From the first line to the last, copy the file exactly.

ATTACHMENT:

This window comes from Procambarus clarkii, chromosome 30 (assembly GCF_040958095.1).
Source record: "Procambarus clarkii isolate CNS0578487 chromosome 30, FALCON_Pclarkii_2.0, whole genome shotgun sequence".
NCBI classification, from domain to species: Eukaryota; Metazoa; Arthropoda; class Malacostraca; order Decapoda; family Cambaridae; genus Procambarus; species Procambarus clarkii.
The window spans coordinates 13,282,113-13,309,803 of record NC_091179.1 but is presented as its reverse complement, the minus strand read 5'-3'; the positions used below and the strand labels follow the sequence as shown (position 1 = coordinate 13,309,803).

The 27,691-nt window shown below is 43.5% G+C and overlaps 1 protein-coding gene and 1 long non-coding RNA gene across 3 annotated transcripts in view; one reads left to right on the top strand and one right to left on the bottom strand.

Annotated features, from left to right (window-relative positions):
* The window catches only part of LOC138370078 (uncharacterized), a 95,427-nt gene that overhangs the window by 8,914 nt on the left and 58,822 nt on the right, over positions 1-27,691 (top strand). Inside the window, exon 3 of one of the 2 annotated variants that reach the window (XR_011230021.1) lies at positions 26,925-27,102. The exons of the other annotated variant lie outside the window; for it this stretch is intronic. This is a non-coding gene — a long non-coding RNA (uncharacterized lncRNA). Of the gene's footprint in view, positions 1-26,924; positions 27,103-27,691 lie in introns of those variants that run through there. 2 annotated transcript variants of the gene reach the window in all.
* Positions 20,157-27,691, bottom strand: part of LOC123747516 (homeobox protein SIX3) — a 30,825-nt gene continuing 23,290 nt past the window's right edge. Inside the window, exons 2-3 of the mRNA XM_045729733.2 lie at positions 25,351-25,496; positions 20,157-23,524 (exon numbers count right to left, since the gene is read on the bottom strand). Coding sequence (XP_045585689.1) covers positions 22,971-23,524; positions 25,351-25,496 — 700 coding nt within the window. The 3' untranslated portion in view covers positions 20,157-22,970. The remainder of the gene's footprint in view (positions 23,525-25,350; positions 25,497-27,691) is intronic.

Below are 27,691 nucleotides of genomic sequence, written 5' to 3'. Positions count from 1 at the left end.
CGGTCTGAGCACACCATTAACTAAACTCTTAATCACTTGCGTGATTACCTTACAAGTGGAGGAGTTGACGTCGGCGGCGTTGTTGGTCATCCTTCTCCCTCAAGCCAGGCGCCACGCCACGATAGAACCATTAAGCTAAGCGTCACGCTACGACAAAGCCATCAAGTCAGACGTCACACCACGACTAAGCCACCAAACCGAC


This window comes from Procambarus clarkii, chromosome 30 (assembly GCF_040958095.1).
Source record: "Procambarus clarkii isolate CNS0578487 chromosome 30, FALCON_Pclarkii_2.0, whole genome shotgun sequence".
NCBI classification, from domain to species: Eukaryota; Metazoa; Arthropoda; class Malacostraca; order Decapoda; family Cambaridae; genus Procambarus; species Procambarus clarkii.
The window spans coordinates 13,282,113-13,309,803 of record NC_091179.1 but is presented as its reverse complement, the minus strand read 5'-3'; the positions used below and the strand labels follow the sequence as shown (position 1 = coordinate 13,309,803).

The 27,691-nt window shown below is 43.5% G+C and overlaps 1 protein-coding gene and 1 long non-coding RNA gene across 3 annotated transcripts in view; one reads left to right on the top strand and one right to left on the bottom strand.

Annotated features, from left to right (window-relative positions):
* The window catches only part of LOC138370078 (uncharacterized), a 95,427-nt gene that overhangs the window by 8,914 nt on the left and 58,822 nt on the right, over positions 1-27,691 (top strand). Inside the window, exon 3 of one of the 2 annotated variants that reach the window (XR_011230021.1) lies at positions 26,925-27,102. The exons of the other annotated variant lie outside the window; for it this stretch is intronic. This is a non-coding gene — a long non-coding RNA (uncharacterized lncRNA). Of the gene's footprint in view, positions 1-26,924; positions 27,103-27,691 lie in introns of those variants that run through there. 2 annotated transcript variants of the gene reach the window in all.
* Positions 20,157-27,691, bottom strand: part of LOC123747516 (homeobox protein SIX3) — a 30,825-nt gene continuing 23,290 nt past the window's right edge. Inside the window, exons 2-3 of the mRNA XM_045729733.2 lie at positions 25,351-25,496; positions 20,157-23,524 (exon numbers count right to left, since the gene is read on the bottom strand). Coding sequence (XP_045585689.1) covers positions 22,971-23,524; positions 25,351-25,496 — 700 coding nt within the window. The 3' untranslated portion in view covers positions 20,157-22,970. The remainder of the gene's footprint in view (positions 23,525-25,350; positions 25,497-27,691) is intronic.

Below are 27,691 nucleotides of genomic sequence, written 5' to 3'. Positions count from 1 at the left end.
CGGTCTGAGCACACCATTAACTAAACTCTTAATCACTTGCGTGATTACCTTACAAGTGGAGGAGTTGACGTCGGCGGCGTTGTTGGTCATCCTTCTCCCTCAAGCCAGGCGCCACGCCACGATAGAACCATTAAGCTAAGCGTCACGCTACGACAAAGCCATCAAGTCAGACGTCACACCACGACTAAGCCACCAAACCGAC